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The mess Jonathan Gruber created

The Jonathan Gruber "stupid" story isn't quite what it appears to be.
A Tea Party member reaches for a pamphlet titled \"The Impact of Obamacare\", at a \"Food for Free Minds Tea Party Rally\" in Littleton, New Hampshire in this October 27, 2012. (Photo by Jessica Rinaldi/Reuters)
A Tea Party member reaches for a pamphlet titled \"The Impact of Obamacare\", at a \"Food for Free Minds Tea Party Rally\" in Littleton, New Hampshire in this October 27, 2012.
Part of the problem with the Jonathan Gruber "stupid" story is that it's a shiny object for the political world to stare at for a while. It offers more heat than light. It's a bouncing ball for political insiders to chase after, despite its relative insignificance.
But since it's likely to soon be the subject of congressional hearings, and since your crazy uncle who watches Fox News all day will be talking about nothing else at Thanksgiving, let's grudgingly tackle this week's Most Important Story Of All Time As Agreed Upon By Republicans And The Beltway Media.

Congressional Republicans seized Wednesday on controversial comments made by a former health-care consultant to the Obama administration, with one leading House conservative suggesting that hearings could be called in response as part of the GOP effort to dismantle the law in the next Congress and turn public opinion ahead of the 2016 election. "We may want to have hearings on this," said Rep. Jim Jordan (R-Ohio), an influential voice among GOP hardliners and a member of the House Oversight and Government Reform Committee, in an interview at the Capitol. "We shouldn't be surprised they were misleading us."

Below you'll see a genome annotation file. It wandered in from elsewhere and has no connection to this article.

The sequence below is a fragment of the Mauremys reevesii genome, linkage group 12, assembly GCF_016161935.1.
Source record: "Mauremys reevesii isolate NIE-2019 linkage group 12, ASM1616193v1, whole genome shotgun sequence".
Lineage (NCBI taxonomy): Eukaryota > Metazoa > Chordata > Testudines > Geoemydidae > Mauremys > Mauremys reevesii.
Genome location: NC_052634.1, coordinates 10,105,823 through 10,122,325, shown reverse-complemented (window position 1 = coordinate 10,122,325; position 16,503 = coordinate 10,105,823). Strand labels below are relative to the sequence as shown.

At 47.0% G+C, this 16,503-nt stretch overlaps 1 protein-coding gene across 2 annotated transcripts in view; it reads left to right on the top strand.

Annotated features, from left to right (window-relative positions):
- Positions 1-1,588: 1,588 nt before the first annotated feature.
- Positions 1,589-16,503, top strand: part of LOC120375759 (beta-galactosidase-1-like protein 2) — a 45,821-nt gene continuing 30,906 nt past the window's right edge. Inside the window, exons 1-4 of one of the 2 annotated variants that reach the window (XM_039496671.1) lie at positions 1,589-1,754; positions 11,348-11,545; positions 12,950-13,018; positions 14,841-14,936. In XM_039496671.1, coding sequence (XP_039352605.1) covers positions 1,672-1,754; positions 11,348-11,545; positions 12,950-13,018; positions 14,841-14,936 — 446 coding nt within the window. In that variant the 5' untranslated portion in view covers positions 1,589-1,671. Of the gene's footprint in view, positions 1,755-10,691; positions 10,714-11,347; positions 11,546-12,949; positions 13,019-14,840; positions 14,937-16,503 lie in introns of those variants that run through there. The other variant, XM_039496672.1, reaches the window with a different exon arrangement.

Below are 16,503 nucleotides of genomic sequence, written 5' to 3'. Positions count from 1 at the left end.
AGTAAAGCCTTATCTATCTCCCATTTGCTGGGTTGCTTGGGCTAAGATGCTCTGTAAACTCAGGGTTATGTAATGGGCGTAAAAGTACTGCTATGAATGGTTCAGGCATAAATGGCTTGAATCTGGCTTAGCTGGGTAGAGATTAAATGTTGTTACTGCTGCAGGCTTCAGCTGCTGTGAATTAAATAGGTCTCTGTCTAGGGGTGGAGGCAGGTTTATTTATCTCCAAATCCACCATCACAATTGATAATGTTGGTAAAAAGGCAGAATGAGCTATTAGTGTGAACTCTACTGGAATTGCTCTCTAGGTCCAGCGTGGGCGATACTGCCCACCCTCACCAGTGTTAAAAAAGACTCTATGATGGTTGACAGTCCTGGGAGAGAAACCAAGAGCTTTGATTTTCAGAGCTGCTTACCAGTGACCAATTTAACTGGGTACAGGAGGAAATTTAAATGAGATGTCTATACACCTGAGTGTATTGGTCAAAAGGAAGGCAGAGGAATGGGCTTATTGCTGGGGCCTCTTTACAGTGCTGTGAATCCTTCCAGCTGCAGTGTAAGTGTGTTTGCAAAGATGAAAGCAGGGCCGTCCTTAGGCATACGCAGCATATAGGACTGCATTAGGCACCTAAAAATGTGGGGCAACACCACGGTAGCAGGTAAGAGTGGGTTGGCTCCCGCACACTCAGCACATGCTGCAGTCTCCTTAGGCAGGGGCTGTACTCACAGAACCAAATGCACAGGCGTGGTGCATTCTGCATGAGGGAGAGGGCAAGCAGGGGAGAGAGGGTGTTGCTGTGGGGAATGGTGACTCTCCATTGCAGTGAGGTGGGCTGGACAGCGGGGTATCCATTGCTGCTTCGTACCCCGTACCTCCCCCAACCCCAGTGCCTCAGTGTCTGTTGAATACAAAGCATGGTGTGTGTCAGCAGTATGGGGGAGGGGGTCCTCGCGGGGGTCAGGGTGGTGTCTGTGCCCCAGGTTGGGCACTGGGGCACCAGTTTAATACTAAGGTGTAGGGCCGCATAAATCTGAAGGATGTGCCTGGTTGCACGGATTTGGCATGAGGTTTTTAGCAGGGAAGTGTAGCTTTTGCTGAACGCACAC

In the unlikely event you haven't heard about this, at issue are comments made last year by Jonathan Gruber at a panel discussion.
"This bill was written in a tortured way to make sure CBO did not score the mandate as taxes," Gruber said. "Lack of transparency is a huge political advantage. And basically, call it the 'stupidity of the American voter' or whatever, but basically that was really, really critical to getting the thing to pass."
And it's these words, captured on video, that have sent Republican politics into a frenzy. It's proof, the right insists, that the Affordable Care Act was passed in a fraudulent way, intended to take advantage of the public's "stupidity."
Conservatives are planning congressional hearings to scrutinize Gruber's comments in granular detail. Fox News is obsessed. The right is pushing the Supreme Court to recognize and consider Gruber's comments in the upcoming King v. Burwell case.